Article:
Pubdate: Thu, 22 Jun 2017
Source: Boston Globe (MA)
Copyright: 2017 Globe Newspaper Company
Authors: Sally Satel and Scott O. Lilienfeld


AT LAST official count, in 2015, over 33,000 people have died from
opioid painkillers, heroin, and fentanyl - twice the number killed by
guns - and the number of fatalities is rising. Health officials,
police chiefs, employers, welfare workers, and politicians at all
levels of government are desperately calling for more effective drug
treatment, better prevention, smarter opioid prescribing, and improved
pain management.

Urgent attention is being devoted to every facet of the epidemic
except one: how to think about drug addiction itself. As the opioid
crisis deepens, it's time to examine whether current thinking about
addiction limits our understanding of the epidemic and impedes our
efforts to contain it.

Within the medical and research communities, the dominant narrative
holds that that addiction is a "brain disease." In a seminal article
published 20 years ago in Science, "Drug Addiction is a Brain Disease
and it Matters," Alan Leshner, then director of the National Institute
on Drug Abuse, or NIDA, proclaimed that addiction was a brain disease
on the ground that "addiction is tied to changes in brain structure
and function."

Before Leshner and his NIDA colleagues designated addiction a disease
of the brain - meaning that addiction is fundamentally a drug-induced
disorder of disrupted brain function - doctors and much of the public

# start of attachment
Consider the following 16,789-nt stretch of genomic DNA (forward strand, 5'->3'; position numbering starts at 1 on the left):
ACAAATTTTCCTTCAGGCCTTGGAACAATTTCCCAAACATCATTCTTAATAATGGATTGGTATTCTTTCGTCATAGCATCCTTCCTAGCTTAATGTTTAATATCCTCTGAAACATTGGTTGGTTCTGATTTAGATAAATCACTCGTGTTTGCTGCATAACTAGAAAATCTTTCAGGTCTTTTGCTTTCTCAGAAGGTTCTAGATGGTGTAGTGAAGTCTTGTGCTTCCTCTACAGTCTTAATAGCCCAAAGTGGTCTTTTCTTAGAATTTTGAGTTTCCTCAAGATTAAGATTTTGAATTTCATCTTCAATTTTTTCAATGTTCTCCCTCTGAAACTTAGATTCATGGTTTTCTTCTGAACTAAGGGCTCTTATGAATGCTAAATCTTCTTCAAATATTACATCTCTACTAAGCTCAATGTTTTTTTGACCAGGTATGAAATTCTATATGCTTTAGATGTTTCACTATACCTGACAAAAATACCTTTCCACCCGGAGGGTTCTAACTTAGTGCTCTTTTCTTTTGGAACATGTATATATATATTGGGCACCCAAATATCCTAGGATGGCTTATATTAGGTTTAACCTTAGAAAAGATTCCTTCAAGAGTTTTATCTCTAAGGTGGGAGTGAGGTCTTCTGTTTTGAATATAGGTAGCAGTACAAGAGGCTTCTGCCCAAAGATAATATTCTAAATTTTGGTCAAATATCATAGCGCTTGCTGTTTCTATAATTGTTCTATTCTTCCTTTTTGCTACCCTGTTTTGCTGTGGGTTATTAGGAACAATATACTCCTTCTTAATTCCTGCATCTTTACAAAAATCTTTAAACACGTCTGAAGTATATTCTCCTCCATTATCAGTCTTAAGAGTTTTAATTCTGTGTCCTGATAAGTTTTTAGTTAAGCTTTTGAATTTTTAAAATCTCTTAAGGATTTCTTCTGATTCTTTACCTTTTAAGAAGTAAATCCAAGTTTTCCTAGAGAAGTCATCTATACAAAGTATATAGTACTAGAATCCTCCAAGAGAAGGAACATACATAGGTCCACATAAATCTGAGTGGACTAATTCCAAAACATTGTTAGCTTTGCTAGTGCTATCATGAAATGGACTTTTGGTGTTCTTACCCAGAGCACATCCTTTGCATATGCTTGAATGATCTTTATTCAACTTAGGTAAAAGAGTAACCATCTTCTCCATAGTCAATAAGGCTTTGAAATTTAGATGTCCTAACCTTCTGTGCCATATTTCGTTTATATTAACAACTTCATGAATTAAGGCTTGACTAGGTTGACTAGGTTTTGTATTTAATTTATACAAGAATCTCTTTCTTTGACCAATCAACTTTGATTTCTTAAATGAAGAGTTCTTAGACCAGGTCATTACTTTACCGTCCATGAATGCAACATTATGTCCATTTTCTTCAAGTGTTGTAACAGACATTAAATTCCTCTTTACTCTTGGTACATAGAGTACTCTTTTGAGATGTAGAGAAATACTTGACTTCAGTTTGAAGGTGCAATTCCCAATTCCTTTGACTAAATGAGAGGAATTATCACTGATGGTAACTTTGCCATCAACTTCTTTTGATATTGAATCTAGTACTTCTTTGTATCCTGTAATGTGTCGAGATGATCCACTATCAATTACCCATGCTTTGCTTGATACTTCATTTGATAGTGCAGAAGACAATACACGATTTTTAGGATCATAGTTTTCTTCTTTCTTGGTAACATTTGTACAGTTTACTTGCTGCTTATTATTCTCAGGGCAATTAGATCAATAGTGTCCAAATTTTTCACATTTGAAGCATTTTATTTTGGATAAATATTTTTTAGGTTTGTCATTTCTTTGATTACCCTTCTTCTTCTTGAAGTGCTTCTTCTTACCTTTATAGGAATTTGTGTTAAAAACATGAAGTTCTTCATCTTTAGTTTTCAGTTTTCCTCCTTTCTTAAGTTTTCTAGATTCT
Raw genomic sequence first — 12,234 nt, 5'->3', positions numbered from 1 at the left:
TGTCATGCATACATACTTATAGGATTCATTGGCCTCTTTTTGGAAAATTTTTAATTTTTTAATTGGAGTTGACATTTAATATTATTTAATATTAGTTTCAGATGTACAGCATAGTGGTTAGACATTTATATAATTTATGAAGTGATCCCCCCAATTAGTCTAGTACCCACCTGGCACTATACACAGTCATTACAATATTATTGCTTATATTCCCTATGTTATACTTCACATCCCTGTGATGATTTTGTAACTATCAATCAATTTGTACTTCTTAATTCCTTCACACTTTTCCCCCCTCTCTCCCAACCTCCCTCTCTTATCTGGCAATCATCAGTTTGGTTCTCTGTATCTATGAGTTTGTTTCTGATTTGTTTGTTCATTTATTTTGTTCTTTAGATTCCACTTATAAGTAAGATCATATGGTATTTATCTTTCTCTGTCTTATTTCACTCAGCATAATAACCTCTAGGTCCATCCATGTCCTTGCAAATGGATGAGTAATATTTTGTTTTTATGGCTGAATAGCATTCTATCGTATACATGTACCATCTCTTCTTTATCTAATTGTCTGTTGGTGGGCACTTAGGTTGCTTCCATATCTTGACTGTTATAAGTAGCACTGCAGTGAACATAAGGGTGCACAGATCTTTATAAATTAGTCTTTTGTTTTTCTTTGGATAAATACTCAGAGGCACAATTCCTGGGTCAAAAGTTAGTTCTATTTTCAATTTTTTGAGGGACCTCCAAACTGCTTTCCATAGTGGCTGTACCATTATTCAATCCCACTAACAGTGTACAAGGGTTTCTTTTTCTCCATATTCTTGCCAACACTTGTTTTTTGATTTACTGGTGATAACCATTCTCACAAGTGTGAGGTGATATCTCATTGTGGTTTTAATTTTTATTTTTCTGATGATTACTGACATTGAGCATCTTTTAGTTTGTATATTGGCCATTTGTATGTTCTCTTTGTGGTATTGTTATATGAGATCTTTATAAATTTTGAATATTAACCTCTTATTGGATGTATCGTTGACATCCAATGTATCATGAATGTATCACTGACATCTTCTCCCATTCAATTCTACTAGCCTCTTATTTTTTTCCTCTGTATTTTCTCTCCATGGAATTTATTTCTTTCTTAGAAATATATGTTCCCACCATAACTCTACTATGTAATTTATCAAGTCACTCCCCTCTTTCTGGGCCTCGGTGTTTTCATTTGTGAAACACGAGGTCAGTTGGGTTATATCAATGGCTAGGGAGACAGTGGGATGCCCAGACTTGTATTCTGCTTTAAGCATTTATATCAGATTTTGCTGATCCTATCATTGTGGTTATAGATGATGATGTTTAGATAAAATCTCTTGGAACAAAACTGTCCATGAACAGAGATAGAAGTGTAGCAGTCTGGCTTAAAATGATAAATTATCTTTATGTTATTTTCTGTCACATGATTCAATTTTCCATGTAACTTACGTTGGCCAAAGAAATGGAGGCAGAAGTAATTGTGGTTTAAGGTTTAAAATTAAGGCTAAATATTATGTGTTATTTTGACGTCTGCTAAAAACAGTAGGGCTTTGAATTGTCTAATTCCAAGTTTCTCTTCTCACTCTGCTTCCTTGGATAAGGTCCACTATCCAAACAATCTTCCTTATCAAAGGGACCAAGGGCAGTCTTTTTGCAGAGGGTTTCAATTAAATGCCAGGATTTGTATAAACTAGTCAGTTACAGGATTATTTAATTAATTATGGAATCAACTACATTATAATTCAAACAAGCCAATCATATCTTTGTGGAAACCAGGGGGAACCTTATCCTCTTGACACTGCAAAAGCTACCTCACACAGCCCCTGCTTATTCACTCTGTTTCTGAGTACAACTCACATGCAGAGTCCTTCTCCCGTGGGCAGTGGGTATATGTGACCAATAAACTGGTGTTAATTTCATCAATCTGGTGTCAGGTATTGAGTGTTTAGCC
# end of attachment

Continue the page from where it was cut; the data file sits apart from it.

regarded addiction as a vague sort of "disease" that manifested as an
uncontrollable drive to use drugs or alcohol. Leshner coined a durable
metaphor, writing that drugs "hijack" the brain's motivational and
reward circuitry thereby making the condition involuntary.

The brain disease model of addiction soon became orthodoxy in academic 
and research circles, which are heavily dependent on NIDA funding for
training and research, and was also adopted by politicians, drug
czars, public health officials, and the treatment industry. "Addiction
is a chronic disease of the brain," then-Surgeon General Vivek Murthy
asserted in a report last year, "and it's one that we have to treat
the way we would any other chronic illness: with skill, with
compassion and with urgency." This idea has by now filtered into mass
culture. "Opioid Addiction Is a Brain Disease, Not a Moral Failing -
and We Have to Stop Looking At It That Way," declares a headline from
a popular fashion and beauty magazine.
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